GIPS board member-elect cleared by County Attorney, Election Commissioner
GRAND ISLAND, Neb. (KSNB) (Press release)-- The Hall County Election Commission, in cooperation with the Hall County Sheriff’s Office and the Hall County Attorney’s Office, has completed a residency review of Katherine Mauldin, a candidate-elect for Grand Island Public School Board in Ward C.
“After a careful and detailed review of Ms. Mauldin’s residency by the Hall County Sheriff’s Office, as it pertains to Nebraska Election Law, we believe that Ms. Mauldin was a legal and valid candidate throughout the election period,” said Hall County Attorney Marty Klein. “I don’t see any legal reason why Ms. Mauldin should not be sworn into office.”
“This review was prompted by a December 9 letter from Grand Island Public Schools indicating that candidate-elect Katherine Mauldin did not meet the requirements to hold office and that the district would not swear Mauldin into office,” said Hall County Election Commissioner Tracy Overstreet. “Specifically, the school district reported it had investigated Mauldin’s residency and determined that Mauldin lived in school district Ward A instead of the Ward C boundaries that she was elected to represent.”
During the residency review, the commission looked at Mauldin’s voter registration documents, voting history, driver’s license information, Social Security information and property records. The commission also asked the Hall County Sheriff’s Office to provide assistance in obtaining other information commonly used in residency evaluations, such as utility bills, lease agreements and in-person reports of where Mauldin lives. This information was sought for three key points during the 2022 election cycle – January 18, 2022 when Mauldin filed for office, the May 10, 2022 primary election and the November 8, 2022 general election. Consultation with the Nebraska Secretary of State’s Office was also made.
“Under current Nebraska law, election officials are charged with vetting a candidate’s eligibility to run for office at the time of filing,” Overstreet said. “That vetting was done and shows that when Mauldin filed to run for Grand Island Public School Board, she was a registered voter at 645 Joehnck Road in Grand Island and had been so since October 23, 2020.” 645 Joehnck Road is in Ward C of the Grand Island Public School District.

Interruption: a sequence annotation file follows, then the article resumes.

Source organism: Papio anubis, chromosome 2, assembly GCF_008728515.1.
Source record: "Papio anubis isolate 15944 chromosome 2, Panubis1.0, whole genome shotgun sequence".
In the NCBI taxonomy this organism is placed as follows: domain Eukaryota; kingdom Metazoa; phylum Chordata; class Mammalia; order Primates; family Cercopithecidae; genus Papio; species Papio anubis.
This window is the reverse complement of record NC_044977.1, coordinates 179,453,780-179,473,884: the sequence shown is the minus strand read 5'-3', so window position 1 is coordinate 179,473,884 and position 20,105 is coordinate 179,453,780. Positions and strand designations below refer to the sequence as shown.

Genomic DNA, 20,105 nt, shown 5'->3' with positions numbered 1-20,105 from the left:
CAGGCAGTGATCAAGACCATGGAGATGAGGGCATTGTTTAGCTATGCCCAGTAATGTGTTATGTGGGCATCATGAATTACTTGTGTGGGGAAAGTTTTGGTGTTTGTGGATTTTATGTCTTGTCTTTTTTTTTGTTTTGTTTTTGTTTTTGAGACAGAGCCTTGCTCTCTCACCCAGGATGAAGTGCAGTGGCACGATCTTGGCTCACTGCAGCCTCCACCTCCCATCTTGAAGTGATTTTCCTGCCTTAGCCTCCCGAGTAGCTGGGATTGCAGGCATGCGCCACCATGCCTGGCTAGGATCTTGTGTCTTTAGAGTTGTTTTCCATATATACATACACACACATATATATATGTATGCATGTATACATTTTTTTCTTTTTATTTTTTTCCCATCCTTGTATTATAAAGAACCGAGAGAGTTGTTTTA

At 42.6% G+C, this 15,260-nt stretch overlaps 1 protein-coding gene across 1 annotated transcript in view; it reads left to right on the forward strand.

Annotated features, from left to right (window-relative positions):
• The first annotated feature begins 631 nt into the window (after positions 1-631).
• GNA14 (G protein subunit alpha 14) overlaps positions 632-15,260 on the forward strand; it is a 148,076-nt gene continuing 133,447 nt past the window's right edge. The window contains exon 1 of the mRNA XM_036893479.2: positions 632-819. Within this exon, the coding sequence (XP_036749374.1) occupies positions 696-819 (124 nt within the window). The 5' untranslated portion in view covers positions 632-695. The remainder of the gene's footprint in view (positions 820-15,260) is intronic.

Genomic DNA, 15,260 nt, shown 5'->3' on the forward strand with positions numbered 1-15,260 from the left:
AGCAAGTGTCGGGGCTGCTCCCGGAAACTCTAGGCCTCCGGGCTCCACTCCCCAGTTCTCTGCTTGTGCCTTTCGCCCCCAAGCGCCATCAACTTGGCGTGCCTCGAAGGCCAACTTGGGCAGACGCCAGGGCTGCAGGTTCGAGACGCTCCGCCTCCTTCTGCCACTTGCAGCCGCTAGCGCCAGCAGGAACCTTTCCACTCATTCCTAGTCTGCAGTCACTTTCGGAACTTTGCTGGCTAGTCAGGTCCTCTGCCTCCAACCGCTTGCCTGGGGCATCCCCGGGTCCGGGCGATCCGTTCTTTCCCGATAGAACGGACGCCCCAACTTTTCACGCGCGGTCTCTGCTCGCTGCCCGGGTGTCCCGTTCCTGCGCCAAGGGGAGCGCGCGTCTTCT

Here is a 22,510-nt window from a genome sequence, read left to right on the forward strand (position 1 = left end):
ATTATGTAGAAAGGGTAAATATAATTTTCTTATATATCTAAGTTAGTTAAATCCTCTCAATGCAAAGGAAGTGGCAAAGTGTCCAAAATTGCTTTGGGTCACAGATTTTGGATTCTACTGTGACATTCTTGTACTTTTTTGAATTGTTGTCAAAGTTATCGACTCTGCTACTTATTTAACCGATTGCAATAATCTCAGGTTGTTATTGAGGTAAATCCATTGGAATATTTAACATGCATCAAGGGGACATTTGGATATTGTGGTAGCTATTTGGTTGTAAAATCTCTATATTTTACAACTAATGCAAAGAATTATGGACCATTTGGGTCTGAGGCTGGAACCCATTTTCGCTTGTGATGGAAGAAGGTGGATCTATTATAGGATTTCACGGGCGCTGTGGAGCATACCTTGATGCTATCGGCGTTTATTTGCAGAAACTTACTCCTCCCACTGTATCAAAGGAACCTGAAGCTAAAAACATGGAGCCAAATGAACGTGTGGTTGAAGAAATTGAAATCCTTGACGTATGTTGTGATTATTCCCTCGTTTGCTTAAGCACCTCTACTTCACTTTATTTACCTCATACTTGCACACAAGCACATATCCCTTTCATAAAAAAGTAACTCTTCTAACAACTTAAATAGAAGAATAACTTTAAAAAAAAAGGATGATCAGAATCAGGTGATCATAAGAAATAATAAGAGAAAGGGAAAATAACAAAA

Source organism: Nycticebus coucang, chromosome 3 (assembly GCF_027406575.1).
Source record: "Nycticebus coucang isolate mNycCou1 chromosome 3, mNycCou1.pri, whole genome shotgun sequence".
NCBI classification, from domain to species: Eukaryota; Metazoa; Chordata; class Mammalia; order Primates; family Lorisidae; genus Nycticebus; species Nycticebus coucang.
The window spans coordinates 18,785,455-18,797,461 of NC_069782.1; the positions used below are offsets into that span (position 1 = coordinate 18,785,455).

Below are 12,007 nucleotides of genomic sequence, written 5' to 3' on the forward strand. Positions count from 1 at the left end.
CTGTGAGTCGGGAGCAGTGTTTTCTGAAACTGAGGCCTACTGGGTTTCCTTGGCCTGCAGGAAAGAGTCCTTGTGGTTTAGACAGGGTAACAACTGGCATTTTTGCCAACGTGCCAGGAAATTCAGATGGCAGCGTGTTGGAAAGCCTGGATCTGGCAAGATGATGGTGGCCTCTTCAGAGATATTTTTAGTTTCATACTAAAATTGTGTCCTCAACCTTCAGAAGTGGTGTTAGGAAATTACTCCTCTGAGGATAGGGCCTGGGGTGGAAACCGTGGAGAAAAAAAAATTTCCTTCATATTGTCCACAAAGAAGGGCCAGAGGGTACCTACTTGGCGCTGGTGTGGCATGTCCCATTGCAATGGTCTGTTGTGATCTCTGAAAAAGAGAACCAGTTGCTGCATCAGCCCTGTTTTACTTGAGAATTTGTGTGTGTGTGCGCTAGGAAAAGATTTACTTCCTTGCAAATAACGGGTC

State law requires that a school board candidate be a registered voter at the time of filing, live within the district, and live within the respective ward, if the district uses a ward system. (§32-602, 32-543, 79-543, 79-550). Grand Island Public Schools moved from an at-large school board to ward representation in 1994.
The two other key dates during the election cycle that were reviewed pertain to when votes were cast – the May 10 primary and the November 8 general elections. Data derived during the review shows that Mauldin moved twice in 2022. In March, she appears to have moved to Clay County and in July she moved back to Hall County to an apartment complex in Ward A. Mauldin was contacted by phone in April by the Hall County Election Office and she reported that although she and her family were considering selling their Grand Island home, they had not done so and continued to reside in Ward C. She voted in her Ward C polling place at both the May 10 primary election and the November 8 general election. During the primary, her residency was questioned by election officials at her polling place and she signed the statutorily-required challenge oath in order to be allowed to cast a ballot.